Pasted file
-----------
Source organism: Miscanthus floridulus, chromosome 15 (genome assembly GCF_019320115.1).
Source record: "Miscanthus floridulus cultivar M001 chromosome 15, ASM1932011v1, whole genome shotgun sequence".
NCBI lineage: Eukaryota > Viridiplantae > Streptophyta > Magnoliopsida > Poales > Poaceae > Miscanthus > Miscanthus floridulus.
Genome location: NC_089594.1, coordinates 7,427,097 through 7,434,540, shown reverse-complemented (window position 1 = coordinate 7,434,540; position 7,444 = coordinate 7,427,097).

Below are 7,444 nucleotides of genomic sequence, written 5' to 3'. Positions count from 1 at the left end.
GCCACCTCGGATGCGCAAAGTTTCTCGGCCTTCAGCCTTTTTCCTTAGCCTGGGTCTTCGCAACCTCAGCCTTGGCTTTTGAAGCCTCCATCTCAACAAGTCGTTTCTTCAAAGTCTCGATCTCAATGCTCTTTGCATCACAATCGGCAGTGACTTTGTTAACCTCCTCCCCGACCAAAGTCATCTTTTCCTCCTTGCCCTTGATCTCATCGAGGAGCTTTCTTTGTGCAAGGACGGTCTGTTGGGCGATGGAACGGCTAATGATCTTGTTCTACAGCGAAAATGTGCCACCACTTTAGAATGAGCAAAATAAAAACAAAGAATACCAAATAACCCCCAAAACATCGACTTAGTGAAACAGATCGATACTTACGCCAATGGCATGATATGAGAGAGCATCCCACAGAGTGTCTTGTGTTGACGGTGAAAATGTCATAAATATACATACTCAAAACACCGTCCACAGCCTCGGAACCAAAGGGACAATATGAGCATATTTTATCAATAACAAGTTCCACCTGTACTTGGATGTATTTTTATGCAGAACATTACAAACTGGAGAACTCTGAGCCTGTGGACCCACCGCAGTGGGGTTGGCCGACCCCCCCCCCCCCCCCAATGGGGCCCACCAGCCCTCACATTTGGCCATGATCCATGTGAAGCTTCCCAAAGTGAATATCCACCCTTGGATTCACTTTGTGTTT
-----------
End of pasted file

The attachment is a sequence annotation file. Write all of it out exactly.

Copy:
Source organism: Miscanthus floridulus, chromosome 15 (genome assembly GCF_019320115.1).
Source record: "Miscanthus floridulus cultivar M001 chromosome 15, ASM1932011v1, whole genome shotgun sequence".
NCBI lineage: Eukaryota > Viridiplantae > Streptophyta > Magnoliopsida > Poales > Poaceae > Miscanthus > Miscanthus floridulus.
Genome location: NC_089594.1, coordinates 7,427,097 through 7,434,540, shown reverse-complemented (window position 1 = coordinate 7,434,540; position 7,444 = coordinate 7,427,097).

Below are 7,444 nucleotides of genomic sequence, written 5' to 3'. Positions count from 1 at the left end.
GCCACCTCGGATGCGCAAAGTTTCTCGGCCTTCAGCCTTTTTCCTTAGCCTGGGTCTTCGCAACCTCAGCCTTGGCTTTTGAAGCCTCCATCTCAACAAGTCGTTTCTTCAAAGTCTCGATCTCAATGCTCTTTGCATCACAATCGGCAGTGACTTTGTTAACCTCCTCCCCGACCAAAGTCATCTTTTCCTCCTTGCCCTTGATCTCATCGAGGAGCTTTCTTTGTGCAAGGACGGTCTGTTGGGCGATGGAACGGCTAATGATCTTGTTCTACAGCGAAAATGTGCCACCACTTTAGAATGAGCAAAATAAAAACAAAGAATACCAAATAACCCCCAAAACATCGACTTAGTGAAACAGATCGATACTTACGCCAATGGCATGATATGAGAGAGCATCCCACAGAGTGTCTTGTGTTGACGGTGAAAATGTCATAAATATACATACTCAAAACACCGTCCACAGCCTCGGAACCAAAGGGACAATATGAGCATATTTTATCAATAACAAGTTCCACCTGTACTTGGATGTATTTTTATGCAGAACATTACAAACTGGAGAACTCTGAGCCTGTGGACCCACCGCAGTGGGGTTGGCCGACCCCCCCCCCCCCCCCAATGGGGCCCACCAGCCCTCACATTTGGCCATGATCCATGTGAAGCTTCCCAAAGTGAATATCCACCCTTGGATTCACTTTGTGTTT